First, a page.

According to the Occupational Safety and Health Administration (OSHA), electrocutions are the third highest cause of construction worker deaths. Many electrical injuries and fatalities occur after a crane comes into contact with a powerline and the electrical current travels through the crane to the operator of the equipment. In order to help prevent these accidents from ever occurring, OSHA created extensive construction workplace safety rules for the operation of cranes and booms operating near powerlines. (29 C.F.R. 1926.1408).
Under the OSHA regulation, before beginning equipment operations an employer must complete a number of steps. First, the employer must identify the work zone. The employer can either mark off the boundaries and prohibit equipment operators from going beyond the marked boundaries, or the employer can define the work zone as 360 degrees around the equipment up to the maximum working radius.
If any part of the construction equipment could get closer than 20 feet to a powerline within the identified work zone, the employer must take additional steps and complete one of the following options:
- Confirm with the utility company that the powerline has been deenergized and visibly grounded. The employer must assume that all powerlines are energized until confirmation from the utility company; or
- Ensure no part of the construction equipment could get within 20 feet of a powerline by implementing the precautionary measures listed below; or
- Determine the minimum approach distance of a powerline permitted under Table A and ensure that no part of the construction equipment could get closer than the minimum approach distance by implementing the precautionary measures listed below. Under Table A, the greater the voltage of the powerline the farther the minimum approach distance. The employer should contact the utility company to find out the voltage. Under OSHA, the utility owner must provide the requested voltage information within two days of the request.
All of the following precautionary measures must be taken in order to be compliant under option 2 or 3 above:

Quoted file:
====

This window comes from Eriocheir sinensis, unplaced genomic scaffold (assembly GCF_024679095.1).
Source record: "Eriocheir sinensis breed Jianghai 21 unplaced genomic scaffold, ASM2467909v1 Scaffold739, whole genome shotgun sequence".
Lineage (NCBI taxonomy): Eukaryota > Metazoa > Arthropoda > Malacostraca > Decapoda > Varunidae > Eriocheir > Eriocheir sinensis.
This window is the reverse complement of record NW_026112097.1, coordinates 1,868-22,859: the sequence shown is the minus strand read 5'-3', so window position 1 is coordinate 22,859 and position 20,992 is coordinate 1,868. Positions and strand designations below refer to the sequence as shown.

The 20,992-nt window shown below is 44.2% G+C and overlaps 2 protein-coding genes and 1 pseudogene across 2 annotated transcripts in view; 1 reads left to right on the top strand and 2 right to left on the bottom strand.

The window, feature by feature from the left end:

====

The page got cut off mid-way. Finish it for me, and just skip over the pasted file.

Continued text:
- The employer must conduct a meeting with the construction workers to review the steps that will be taken to prevent electrical accidents.
- If tag-lines are to going to be used, they must be non-conductive.
- The employer must erect and maintain an elevated warning line, barricade, or line of signs with flags or other high-visibility markings. The markings must be placed either 20 feet from the powerline or at the minimum approach distance under Table A. If the operator is unable to see the markings, the employer must use a dedicated spotter.
- The employer must implement one of the following measures: a proximity alarm, a dedicated spotter, a device that automatically warns the operator when to stop movement, a device that automatically limits range of movement, or an insulating link/device.
In addition to the above measures, the employer must train each operator and construction worker assigned to work with construction equipment. Among other training, workers must be informed what to do when there is electrical contact with a powerline and the safest means of evacuating from equipment that may be energized.
Kraft Davies represents construction workers that have been injured in electrical accidents. If you are a construction worker who suffered an crane-related electrical injury, you could be entitled to damages or compensation, especially if your employer violated OSHA regulations. Please call our experienced personal injury attorneys at 206-624-8844 or contact us through this website.